Man with a mission
Fresh from the stupendous success of Dhoom 3, Bollywood star Aamir Khan is preparing to return to the small screen for season two of his recordbreaking television show Satyamev Jayathe. And this time it’s going to be even better. By Divya Shetty and Anand
The stories were shocking, raw and deeply unsettling: A call centre worker, Amisha Yagnik from Ahmedabad, western India, described the trauma she had to undergo after her husband’s family forced her to abort her foetuses – six times in eight years – only because they were girls.
Parveen Khan, from Morena, Madhya Pradesh, her face deeply scarred, recalled how she was savagely bitten by her husband after she gave birth to a girl child against his wishes.
Schoolchildren in a village in northern India whispered how they were forced by teachers to clean the school’s toilets and sit apart from other children only because they belong to a lower caste.
A widow revealed how her husband was murdered – for the crime of falling in love with her and marrying against her family’s wishes…
These were just some of the people who opened up their hearts on Bollywood superstar Aamir Khan’s groundbreaking television show Satyamev Jayathe (truth alone prevails, in Hindi) to expose first hand, some horrifying ills that are still dogging Indian society.
Clearly, there had never been anything quite like this on Indian television and more than 90 million people across the country stayed awake way past 11pm on Sundays to watch the diminutive star bring to their living rooms not just harrowing and heartrending tales but also stories of hope, fortitude and human resilience.
“I wasn’t attempting to change anybody’s life with the show,” says 48-year-old Aamir in an exclusive interview with Friday.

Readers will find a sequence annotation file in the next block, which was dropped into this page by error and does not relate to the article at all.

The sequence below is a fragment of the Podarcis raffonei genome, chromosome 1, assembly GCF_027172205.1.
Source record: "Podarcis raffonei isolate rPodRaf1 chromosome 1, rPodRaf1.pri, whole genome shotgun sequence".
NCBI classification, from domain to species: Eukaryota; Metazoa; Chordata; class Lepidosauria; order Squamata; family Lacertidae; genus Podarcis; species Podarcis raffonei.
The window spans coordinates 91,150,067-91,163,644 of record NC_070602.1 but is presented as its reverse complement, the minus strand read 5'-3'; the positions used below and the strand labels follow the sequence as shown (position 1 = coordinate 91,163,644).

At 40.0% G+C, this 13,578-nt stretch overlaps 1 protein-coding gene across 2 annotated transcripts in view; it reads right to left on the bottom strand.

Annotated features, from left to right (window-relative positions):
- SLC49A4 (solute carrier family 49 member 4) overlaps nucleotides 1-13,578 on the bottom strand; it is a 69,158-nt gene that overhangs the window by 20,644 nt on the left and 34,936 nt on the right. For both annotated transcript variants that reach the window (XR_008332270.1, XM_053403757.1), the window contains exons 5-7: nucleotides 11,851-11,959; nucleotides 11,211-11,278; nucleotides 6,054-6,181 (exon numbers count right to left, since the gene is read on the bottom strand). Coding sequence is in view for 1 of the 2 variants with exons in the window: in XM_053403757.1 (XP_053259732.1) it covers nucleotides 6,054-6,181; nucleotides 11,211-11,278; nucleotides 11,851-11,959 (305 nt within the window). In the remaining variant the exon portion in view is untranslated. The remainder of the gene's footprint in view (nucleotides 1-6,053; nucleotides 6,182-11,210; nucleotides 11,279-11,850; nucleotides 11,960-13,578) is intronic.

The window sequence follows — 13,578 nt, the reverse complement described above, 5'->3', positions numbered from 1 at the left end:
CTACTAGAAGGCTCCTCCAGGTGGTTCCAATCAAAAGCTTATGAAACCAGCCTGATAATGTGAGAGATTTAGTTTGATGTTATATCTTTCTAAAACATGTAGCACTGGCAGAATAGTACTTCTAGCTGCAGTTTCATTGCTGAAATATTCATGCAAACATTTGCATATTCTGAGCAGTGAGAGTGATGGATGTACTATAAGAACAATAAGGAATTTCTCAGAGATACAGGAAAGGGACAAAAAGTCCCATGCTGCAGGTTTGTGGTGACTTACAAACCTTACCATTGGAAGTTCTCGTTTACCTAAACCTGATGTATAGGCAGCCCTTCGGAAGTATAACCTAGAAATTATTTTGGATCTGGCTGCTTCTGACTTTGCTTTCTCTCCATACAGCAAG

“As an entertainer I wanted to connect with the people but I also wanted to prove that entertainment need not only make people laugh every time. I wanted every family to watch the show and connect with it. And I’m glad that the people liked it.’’
The show not only struck a chord with viewers but was powerful enough to echo in the echelons of power, goading several state governments to take stringent action.
The governments in northern Indian states such as Rajasthan and Haryana promptly initiated measures to curb female foeticide, coming down hard on illegal scanning centres that were encouraging female foeticide and shutting several down.
The Chief Minister of Madhya Pradesh, Shivraj Singh Chouhan, praised Aamir’s work and invited him to be a part of the government’s initiatives on preventing
female foeticide. In southern India, the government of Karnataka, after viewing an episode that featured the plight of poor patients who were forced to buy prohibitively expensive medicine for their health conditions, immediately set up fair price shops selling medicine at highly subsidised prices.
In the capital New Delhi, a parliamentary committee also invited Aamir to share the knowledge he and his team gained while researching an episode on medical malpractice. One of the suggestions was for doctors to prescribe generic medicine instead of brands.
“I believe Satyamev Jayathe is the most significant thing that I have done in my 48 years. And I felt we should have a second season,” Aamir says from his home in Mumbai, fresh from the success of his commercial thriller movie Dhoom 3, which is setting records at the box office. Season two of Satyamev Jayathe is scheduled to be on TV soon.
“I feel very happy, proud and humbled that the show was such a success,’’ says Aamir, who in April last year was named one of the 100 most influential people in the world by Time magazine and featured on the cover of its Asian edition.
“When we were shooting season one, we hadn’t even planned season two. But now we have already started talking about season three. We will be working out a schedule every year and there will be a show. There may be fewer episodes every year but the plan is to have this every year.’’
The first season was aired in eight Indian languages on nine channels and within moments of the first episode being shown it began trending at number one on Twitter in India. Each episode is said to have cost more than Rs40 million (Dh2,390,692) to produce (compared to a prime-time soap, which costs around Rs1 million) and a 10-second ad spot reportedly went for Rs100,000. Telecommunications giant, Airtel, is said to have forked out Rs180 million for the title sponsor rights.
Aamir is said to have charged Rs30 million per episode, far more than any star – including Shah Rukh Khan, Salman Khan and Amitabh Bachchan – has demanded for being an anchor on a show that had top ratings.